I reached my hotel in no time and after a heavy poori bhaji breakfast (Poori is an Indian fried bread and bhaji is a spicy delicacy made with potato), which are the known breakfast items of Varanasi; I left to start my journey, to explore the Banaras of Varanasi.
As I stepped outside my hotel I came across a tuk tuk driver who was a local man and generally stands outside this hotel to wait for tourists to show them around the city. He probed me to hire him for rest of my journey at Banaras, an offer I accepted. Prem, my tuk tuk driver suggested me to begin with the ghats and see them twice once during the day and once whiles the sun is setting.
This city still has quaint charm irrespective of the fact that there are few traffic signals and big showrooms beside the roads. Very soon the tuk tuk entered the space I had been waiting to see, the narrow filthy lanes leading to a mesmerizing view of world known Ganga ghats. The lanes had houses of locals at both sides with their two wheeler parked outside, leaving a very thin space for other vehicles to pass by comfortably. Fortunately people here don’t mind someone honking or asking them to adjust their vehicles since that has become the way of their life. So in short I found the people very adjusting and generous especially when they see the tuk tuk has tourists.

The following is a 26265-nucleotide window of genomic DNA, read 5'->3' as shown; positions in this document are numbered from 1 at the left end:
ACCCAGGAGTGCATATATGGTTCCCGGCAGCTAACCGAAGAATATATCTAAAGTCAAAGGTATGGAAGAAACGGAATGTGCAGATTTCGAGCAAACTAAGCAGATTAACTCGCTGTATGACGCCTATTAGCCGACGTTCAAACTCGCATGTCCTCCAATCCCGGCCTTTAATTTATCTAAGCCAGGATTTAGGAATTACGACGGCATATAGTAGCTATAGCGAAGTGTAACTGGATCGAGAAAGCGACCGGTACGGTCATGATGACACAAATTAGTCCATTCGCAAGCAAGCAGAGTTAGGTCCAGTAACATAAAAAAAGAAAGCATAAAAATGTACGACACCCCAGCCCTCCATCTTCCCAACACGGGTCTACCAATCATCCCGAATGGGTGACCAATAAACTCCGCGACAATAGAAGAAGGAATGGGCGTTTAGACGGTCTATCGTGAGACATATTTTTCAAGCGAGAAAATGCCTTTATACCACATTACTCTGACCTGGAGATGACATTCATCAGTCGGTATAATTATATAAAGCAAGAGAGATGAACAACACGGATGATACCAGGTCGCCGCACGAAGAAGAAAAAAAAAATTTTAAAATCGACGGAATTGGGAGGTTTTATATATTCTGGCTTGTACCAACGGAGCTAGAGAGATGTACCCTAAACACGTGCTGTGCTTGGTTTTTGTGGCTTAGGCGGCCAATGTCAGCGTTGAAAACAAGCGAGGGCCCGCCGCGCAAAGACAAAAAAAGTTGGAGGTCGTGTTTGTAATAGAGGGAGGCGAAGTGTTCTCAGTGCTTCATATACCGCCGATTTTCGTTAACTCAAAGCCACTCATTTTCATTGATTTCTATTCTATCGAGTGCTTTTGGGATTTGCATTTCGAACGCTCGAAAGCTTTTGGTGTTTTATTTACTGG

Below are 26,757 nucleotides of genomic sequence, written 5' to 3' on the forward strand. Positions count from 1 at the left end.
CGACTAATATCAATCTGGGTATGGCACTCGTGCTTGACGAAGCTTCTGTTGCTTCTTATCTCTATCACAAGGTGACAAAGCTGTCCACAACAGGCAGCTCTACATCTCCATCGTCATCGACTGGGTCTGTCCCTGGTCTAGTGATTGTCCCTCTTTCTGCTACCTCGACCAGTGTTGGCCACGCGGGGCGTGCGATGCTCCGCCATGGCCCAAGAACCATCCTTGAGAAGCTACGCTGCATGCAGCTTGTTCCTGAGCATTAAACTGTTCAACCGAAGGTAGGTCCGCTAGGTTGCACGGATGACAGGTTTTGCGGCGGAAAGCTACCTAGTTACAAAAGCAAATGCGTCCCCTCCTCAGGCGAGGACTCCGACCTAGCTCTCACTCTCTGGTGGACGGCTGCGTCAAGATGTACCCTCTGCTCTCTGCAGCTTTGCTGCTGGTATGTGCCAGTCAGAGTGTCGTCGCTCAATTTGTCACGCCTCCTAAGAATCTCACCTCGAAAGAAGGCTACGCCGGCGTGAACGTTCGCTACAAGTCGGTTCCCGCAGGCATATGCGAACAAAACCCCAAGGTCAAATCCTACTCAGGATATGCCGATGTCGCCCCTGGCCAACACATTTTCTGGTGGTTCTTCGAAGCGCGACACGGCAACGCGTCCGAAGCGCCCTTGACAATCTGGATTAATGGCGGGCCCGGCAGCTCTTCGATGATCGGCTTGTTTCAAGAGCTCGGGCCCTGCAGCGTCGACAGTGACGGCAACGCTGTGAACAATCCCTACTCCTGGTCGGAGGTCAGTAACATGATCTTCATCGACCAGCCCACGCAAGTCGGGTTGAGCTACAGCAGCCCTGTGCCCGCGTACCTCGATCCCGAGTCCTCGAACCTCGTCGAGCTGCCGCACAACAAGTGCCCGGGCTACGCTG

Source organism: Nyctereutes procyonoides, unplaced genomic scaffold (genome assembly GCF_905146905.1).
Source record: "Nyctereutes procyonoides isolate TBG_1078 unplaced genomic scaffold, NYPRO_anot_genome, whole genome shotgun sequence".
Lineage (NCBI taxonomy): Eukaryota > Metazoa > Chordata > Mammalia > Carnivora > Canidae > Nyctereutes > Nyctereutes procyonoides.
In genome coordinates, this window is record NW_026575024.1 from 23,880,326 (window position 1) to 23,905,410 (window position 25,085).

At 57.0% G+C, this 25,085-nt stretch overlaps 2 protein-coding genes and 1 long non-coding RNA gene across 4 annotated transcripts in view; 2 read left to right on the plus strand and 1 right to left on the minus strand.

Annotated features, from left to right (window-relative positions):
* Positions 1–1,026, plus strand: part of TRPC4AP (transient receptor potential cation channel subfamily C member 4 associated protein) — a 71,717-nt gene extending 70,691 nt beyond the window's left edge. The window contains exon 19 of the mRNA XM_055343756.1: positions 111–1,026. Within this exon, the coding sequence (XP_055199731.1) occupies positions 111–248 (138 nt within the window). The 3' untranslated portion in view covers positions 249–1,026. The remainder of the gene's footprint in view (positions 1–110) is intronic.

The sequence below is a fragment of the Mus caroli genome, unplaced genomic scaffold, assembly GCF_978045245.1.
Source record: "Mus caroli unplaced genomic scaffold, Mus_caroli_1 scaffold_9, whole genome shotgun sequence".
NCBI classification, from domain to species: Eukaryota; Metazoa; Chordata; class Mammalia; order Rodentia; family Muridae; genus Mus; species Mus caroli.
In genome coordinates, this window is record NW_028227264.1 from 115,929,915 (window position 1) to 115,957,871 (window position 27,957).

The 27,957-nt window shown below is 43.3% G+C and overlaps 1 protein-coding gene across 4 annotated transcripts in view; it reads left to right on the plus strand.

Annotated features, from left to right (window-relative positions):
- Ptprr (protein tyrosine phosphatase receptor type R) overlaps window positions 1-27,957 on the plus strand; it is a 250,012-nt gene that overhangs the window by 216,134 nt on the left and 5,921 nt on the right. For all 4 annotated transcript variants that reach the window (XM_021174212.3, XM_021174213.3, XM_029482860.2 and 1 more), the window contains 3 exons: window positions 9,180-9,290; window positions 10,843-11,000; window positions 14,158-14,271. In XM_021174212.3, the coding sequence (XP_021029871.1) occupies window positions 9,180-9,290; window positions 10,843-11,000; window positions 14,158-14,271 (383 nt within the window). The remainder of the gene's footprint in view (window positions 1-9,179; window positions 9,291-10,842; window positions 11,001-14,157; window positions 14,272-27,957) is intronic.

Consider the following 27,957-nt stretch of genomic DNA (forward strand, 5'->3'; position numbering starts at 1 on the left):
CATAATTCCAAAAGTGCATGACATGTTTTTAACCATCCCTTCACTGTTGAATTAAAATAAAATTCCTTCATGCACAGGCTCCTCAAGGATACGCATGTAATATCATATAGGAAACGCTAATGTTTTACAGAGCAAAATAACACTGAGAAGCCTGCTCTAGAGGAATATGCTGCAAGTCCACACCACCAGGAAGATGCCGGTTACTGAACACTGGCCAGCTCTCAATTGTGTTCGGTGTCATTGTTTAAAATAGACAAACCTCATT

In no time we reached the known ghats of Banaras and honestly I have never seen someplace so magical especially leading from something as I mentioned above.
The Ganga Ghats at Banaras. Pics courtesy : Travel India Guide
There are in total hundred ghats connected with each other and named after various gods or legends of Indian mythology. The best way to see all these ghats is to hire a boat which would take you from the beginning to the end of the ghats. I hired a boat which was piloted by a highly informative 15 years old kid called Kalu, who was very happy to see me just like any other person of Varanasi when they see tourists. You would find many young kids here riding boats, selling artifacts at the local shops or working at local restaurant to meet their necessities instead of attending schools but don’t be surprise when you hear couple of them speaking Spanish, French and English frequently.